A few decades ago, it was not uncommon that the whole graphic identity of a museum would be created by just one single designer. It should still be possible. A nice logo, a monthly invitation, some brochures, a couple of iconic posters, a basic website: what else do you need? The reason why it all became so complicated is because there exists now this whole new layer of marketing- and communication-people who are more or less creating work just to keep themselves busy. So instead of efficiently designing good-quality printed matter, you are now wasting days discussing the order in which the sponsor logos on the poster should appear. That is indeed a shame. But the solution of this should not be the design studio growing, but rather this whole marketing sphere shrinking.

Q: What about interns? Do you have a policy towards giving internships?

It would be so awkward having an intern in the studio. We really feel we have to do everything ourselves: DIY. To have somebody do all the 'dumb' work for us would make us feel terrible. For example, if we come up with a solution that forces us to spend days and days on kerning, we feel we have to do this kerning ourselves. We came up with the solution, so we have to suffer the consequences, even if this involves days of boring work. (It's probably a calvinist guilt trip, disguised as a socialist work ethic).

We are glad that the graphic design department of the Gerrit Rietveld Academy doesn't require any internships. In fact, we dislike this whole notion of giving students a taste of 'the real world', as we simply don't believe there is such a thing as 'the real world'. The world is for students to shape, not to adept to. Or at least, that is how we think it should be.
Four years of study is already quite a short time. There's a lifetime of work after that. Why not dedicate those four years fully on investigating new models of design practice? Why waste a couple of months on investigating already-existing companies?

Maybe internships make sense in the context of other disciplines, but in the case of graphic design, we really like the idea of students entering the field of graphic design without any preconceived notions about it. It worked for us, so it might work for others. (But then again, we sometimes speak students who really liked their internships. So we might be completely wrong).

Having said that, it really breaks our heart to receive all these portfolios daily, from students asking for internships. We wish we could help all of them. We know their schools require them to do an internship somewhere; we wished this wasn't the case. Most of these people are really bright, their portfolios look really good; it's a shame they are required to beg for an unpaid job. It's humiliating when you think of it."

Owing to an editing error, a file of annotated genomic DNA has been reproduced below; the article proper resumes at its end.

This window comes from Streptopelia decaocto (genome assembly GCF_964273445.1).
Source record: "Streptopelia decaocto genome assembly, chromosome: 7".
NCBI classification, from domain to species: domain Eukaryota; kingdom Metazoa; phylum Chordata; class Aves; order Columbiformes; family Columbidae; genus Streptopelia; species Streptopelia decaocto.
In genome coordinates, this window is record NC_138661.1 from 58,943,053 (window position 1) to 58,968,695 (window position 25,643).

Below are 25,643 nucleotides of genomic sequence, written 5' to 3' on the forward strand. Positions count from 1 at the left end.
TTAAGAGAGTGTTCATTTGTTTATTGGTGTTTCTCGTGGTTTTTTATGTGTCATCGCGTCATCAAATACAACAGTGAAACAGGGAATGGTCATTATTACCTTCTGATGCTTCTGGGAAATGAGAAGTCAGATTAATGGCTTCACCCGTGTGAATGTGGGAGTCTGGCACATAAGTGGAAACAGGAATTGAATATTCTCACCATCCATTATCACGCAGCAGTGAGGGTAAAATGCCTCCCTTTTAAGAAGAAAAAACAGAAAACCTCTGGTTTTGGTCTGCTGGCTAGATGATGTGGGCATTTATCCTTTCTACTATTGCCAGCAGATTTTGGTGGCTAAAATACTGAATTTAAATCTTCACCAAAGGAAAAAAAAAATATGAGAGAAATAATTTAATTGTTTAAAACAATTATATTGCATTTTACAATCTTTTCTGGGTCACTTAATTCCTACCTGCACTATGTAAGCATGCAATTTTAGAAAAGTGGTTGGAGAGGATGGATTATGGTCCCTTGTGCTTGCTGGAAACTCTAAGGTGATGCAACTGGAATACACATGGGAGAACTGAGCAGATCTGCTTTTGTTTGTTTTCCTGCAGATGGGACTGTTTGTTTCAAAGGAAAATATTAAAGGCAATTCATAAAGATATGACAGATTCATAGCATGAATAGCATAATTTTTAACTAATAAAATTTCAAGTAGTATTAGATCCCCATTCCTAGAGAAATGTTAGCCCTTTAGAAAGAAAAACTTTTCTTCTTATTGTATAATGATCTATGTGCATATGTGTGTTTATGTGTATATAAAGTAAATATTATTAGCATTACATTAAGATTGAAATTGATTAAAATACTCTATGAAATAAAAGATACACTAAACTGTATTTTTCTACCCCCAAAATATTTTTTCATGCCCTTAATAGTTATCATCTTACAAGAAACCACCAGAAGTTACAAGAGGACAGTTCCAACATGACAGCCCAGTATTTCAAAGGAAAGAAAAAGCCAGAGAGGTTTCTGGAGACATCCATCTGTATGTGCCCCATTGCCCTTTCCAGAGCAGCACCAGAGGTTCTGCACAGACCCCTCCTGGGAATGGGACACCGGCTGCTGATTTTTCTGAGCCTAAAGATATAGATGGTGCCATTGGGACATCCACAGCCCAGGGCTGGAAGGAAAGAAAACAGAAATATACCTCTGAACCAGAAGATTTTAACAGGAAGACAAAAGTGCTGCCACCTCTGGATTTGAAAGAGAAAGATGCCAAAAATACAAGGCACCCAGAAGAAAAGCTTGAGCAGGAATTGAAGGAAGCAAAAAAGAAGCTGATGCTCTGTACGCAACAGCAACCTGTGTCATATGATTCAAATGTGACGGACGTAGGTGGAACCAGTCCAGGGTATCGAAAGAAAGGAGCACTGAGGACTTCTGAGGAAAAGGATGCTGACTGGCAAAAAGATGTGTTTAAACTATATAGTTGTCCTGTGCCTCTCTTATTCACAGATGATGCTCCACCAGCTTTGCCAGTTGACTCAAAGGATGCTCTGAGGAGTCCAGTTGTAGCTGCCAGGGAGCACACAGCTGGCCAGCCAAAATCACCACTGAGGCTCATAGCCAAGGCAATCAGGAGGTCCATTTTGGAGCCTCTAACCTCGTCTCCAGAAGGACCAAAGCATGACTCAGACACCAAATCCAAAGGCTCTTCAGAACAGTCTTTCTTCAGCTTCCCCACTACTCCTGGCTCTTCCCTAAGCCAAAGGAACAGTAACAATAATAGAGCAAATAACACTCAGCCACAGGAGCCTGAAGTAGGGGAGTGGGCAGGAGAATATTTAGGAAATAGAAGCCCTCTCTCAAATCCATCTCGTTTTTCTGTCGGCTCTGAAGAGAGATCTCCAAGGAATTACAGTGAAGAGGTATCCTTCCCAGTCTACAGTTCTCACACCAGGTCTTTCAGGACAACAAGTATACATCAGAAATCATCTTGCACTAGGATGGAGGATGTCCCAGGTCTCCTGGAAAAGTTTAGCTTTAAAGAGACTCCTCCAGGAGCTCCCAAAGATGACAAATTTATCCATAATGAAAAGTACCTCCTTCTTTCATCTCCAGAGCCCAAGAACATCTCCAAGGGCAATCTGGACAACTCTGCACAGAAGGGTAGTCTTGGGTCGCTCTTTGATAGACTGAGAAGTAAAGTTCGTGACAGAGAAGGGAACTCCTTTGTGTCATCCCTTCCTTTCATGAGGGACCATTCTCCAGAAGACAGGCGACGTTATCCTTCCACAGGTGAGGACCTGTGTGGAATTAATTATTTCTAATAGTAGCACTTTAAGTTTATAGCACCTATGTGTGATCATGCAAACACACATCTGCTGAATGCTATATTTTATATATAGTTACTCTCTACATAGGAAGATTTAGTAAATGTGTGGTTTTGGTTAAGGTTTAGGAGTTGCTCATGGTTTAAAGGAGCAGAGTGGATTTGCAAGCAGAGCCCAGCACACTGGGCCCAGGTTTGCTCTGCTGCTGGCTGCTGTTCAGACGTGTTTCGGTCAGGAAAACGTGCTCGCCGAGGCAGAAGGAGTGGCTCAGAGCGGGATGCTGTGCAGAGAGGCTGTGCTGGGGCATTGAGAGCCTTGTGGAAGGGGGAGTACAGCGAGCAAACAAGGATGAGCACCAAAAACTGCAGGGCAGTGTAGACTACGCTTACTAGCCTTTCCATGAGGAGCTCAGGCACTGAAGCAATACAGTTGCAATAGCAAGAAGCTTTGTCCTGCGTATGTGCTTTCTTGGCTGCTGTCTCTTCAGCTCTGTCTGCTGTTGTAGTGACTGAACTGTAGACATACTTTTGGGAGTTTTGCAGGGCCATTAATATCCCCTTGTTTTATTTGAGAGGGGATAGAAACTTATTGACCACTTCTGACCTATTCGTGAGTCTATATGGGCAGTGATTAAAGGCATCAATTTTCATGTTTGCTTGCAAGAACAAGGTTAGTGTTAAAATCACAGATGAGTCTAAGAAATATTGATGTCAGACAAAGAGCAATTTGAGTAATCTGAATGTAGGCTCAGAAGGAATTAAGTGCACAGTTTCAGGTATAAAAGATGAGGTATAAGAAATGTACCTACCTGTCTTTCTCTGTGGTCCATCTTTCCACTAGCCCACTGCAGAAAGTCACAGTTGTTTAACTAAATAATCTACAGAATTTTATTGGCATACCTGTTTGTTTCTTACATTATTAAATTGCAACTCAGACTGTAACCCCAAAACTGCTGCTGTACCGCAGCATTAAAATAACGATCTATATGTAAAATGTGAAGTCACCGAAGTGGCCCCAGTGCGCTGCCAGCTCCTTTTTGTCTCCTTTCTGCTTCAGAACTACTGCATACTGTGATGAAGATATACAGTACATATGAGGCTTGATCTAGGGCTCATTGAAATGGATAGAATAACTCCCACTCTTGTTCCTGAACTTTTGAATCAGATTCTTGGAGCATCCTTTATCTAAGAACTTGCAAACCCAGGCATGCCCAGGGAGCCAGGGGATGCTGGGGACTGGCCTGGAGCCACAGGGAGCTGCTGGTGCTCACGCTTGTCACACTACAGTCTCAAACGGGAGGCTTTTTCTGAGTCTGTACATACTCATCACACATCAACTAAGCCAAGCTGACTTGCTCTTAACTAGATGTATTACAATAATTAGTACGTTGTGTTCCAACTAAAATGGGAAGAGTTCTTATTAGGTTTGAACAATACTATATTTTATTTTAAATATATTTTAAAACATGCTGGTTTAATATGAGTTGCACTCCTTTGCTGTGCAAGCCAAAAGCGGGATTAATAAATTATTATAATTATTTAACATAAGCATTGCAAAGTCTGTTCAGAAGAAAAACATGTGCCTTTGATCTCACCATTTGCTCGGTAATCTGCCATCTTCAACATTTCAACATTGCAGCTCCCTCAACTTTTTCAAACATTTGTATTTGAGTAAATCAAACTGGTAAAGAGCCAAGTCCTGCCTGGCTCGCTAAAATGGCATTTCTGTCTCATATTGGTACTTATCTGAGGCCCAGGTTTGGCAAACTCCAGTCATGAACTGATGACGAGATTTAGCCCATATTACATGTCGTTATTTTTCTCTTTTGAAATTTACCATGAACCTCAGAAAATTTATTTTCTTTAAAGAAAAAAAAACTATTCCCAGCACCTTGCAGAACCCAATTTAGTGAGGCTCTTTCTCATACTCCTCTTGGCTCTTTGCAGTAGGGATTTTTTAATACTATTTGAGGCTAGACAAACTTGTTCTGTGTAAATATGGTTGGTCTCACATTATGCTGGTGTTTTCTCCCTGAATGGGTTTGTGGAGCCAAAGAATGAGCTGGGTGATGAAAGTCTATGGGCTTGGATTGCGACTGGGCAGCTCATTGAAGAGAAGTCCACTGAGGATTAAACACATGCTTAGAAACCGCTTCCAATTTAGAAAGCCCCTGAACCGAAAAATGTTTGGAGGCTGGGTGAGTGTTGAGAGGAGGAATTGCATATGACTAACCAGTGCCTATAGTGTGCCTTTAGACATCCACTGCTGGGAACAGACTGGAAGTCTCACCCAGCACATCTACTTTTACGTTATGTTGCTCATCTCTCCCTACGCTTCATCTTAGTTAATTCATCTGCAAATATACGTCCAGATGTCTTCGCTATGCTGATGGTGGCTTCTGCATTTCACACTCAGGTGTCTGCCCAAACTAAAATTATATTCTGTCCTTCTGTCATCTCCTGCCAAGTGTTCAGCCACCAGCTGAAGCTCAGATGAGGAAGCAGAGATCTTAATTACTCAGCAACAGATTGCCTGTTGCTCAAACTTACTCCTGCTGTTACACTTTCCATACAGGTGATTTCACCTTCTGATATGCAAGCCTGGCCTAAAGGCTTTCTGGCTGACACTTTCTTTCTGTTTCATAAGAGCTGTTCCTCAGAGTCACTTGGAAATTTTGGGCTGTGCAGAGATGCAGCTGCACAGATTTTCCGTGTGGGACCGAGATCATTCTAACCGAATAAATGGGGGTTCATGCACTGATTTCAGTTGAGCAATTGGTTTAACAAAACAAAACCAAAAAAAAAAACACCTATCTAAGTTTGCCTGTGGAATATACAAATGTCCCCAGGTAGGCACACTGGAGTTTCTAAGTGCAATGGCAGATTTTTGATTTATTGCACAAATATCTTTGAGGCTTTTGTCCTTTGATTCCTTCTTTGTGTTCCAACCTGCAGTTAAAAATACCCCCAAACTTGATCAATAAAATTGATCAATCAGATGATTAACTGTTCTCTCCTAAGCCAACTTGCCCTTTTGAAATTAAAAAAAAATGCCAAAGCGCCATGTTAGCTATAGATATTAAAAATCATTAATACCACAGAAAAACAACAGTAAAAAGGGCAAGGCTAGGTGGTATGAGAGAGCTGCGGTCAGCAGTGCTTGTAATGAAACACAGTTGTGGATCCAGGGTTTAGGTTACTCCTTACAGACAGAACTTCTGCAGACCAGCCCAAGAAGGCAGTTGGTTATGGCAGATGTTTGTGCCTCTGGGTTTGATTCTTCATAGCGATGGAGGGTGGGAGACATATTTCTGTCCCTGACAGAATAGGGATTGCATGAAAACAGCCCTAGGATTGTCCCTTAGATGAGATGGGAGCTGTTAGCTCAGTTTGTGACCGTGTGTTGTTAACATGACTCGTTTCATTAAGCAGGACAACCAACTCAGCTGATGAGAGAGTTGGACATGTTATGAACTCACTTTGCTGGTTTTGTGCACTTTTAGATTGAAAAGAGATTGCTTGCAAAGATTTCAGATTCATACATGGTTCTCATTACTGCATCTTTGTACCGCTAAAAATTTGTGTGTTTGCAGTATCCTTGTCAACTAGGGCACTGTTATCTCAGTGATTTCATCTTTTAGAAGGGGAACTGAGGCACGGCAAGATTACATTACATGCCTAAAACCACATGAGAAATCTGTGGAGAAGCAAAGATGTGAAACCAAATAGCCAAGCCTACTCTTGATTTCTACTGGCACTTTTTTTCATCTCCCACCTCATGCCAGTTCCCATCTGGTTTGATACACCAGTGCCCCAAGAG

studioculture  experimentaljetset  2008  via:tealtan  openstudioproject  glvo  graphicdesign  design  small  growth  groupsize  internships  howwework  horizontality  diy  collectivism  partnership  tcsnmy  lcproject  organzations  soccer  football  johankruyf  totalfootball  totaalvoetbal  egalitarianism  futbol  sports 
december 2013 by robertogreco
russell davies: now and in the past
"The other day James and Kio start discussing what an "internet tense" would be and I get reminded of 'footballers' tense' - the way footballers and commentators often talk on TV.

This forum gives the cliche example as "...then Buckham's taken the ball up the left wing, he's crossed it over to Shoals who's headed it in" (lots of sic)

This is normally dismissed as typical footballer ignorance but it's better understood when you think of a footballer standing infront of a monitor talking you through the goal they've just scored. They're describing something in the past, which also seems to be happening now, which they've never seen before. The past and the present are all mushed up - it's bound to create an odd tense.

What's the internet equivalent of that?

There's something in who the you is. The web can't decide whether to your you or my you. I always want to write you. (You always want to write you). That's all I've got."
russelldavies  language  tense  soccer  football  time  perspective  video  web  internet  howwetalk  howwetalkaboutthings  secondperson  tv  television  history  present  past  internettense  2013  sports  futbol 
august 2013 by robertogreco
The Lowest Level: Pickup Soccer in America | The Other 87
"Except in soccer, where one of the commonly given reasons for why the U.S. doesn’t produce as many or as high-quality soccer players as other nations is because our kids practice too much, and too early on, as opposed to just going out and playing. We hear of Zidane learning his close control in the housing projects of Marseille, Ronaldo lying to his mother about going to school, of players in Italy, Argentina, or Ghana who wake up and go play with their friends in the street until dinner, or until they’re scooped up and signed to a local club’s youth team by a sharp-eyed scout passing through town, whichever comes first."